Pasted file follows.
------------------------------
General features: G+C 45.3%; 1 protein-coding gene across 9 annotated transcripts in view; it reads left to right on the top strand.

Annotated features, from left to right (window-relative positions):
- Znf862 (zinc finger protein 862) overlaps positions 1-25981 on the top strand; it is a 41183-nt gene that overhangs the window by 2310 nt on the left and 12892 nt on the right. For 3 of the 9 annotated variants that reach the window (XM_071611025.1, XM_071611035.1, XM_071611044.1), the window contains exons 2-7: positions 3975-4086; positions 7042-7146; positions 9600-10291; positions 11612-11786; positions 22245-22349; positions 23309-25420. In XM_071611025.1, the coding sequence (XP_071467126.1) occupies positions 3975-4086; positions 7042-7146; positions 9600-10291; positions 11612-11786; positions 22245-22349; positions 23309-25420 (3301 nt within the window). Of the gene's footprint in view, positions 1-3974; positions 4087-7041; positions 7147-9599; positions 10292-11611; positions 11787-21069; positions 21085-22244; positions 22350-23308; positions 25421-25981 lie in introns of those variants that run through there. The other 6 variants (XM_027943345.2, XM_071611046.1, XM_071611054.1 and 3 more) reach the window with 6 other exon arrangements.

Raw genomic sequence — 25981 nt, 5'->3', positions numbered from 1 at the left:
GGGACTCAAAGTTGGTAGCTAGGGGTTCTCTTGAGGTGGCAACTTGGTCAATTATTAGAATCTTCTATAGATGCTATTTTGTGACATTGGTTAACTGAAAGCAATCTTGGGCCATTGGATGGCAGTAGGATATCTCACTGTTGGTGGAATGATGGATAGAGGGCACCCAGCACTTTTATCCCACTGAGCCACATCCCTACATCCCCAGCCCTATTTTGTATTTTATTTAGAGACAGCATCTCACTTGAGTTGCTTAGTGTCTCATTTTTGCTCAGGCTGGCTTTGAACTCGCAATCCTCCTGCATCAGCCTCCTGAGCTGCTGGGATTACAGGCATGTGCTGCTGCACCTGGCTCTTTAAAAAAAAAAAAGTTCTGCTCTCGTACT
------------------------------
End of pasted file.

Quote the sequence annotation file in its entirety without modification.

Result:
General features: G+C 45.3%; 1 protein-coding gene across 9 annotated transcripts in view; it reads left to right on the top strand.

Annotated features, from left to right (window-relative positions):
- Znf862 (zinc finger protein 862) overlaps positions 1-25981 on the top strand; it is a 41183-nt gene that overhangs the window by 2310 nt on the left and 12892 nt on the right. For 3 of the 9 annotated variants that reach the window (XM_071611025.1, XM_071611035.1, XM_071611044.1), the window contains exons 2-7: positions 3975-4086; positions 7042-7146; positions 9600-10291; positions 11612-11786; positions 22245-22349; positions 23309-25420. In XM_071611025.1, the coding sequence (XP_071467126.1) occupies positions 3975-4086; positions 7042-7146; positions 9600-10291; positions 11612-11786; positions 22245-22349; positions 23309-25420 (3301 nt within the window). Of the gene's footprint in view, positions 1-3974; positions 4087-7041; positions 7147-9599; positions 10292-11611; positions 11787-21069; positions 21085-22244; positions 22350-23308; positions 25421-25981 lie in introns of those variants that run through there. The other 6 variants (XM_027943345.2, XM_071611046.1, XM_071611054.1 and 3 more) reach the window with 6 other exon arrangements.

Raw genomic sequence — 25981 nt, 5'->3', positions numbered from 1 at the left:
GGGACTCAAAGTTGGTAGCTAGGGGTTCTCTTGAGGTGGCAACTTGGTCAATTATTAGAATCTTCTATAGATGCTATTTTGTGACATTGGTTAACTGAAAGCAATCTTGGGCCATTGGATGGCAGTAGGATATCTCACTGTTGGTGGAATGATGGATAGAGGGCACCCAGCACTTTTATCCCACTGAGCCACATCCCTACATCCCCAGCCCTATTTTGTATTTTATTTAGAGACAGCATCTCACTTGAGTTGCTTAGTGTCTCATTTTTGCTCAGGCTGGCTTTGAACTCGCAATCCTCCTGCATCAGCCTCCTGAGCTGCTGGGATTACAGGCATGTGCTGCTGCACCTGGCTCTTTAAAAAAAAAAAAGTTCTGCTCTCGTACT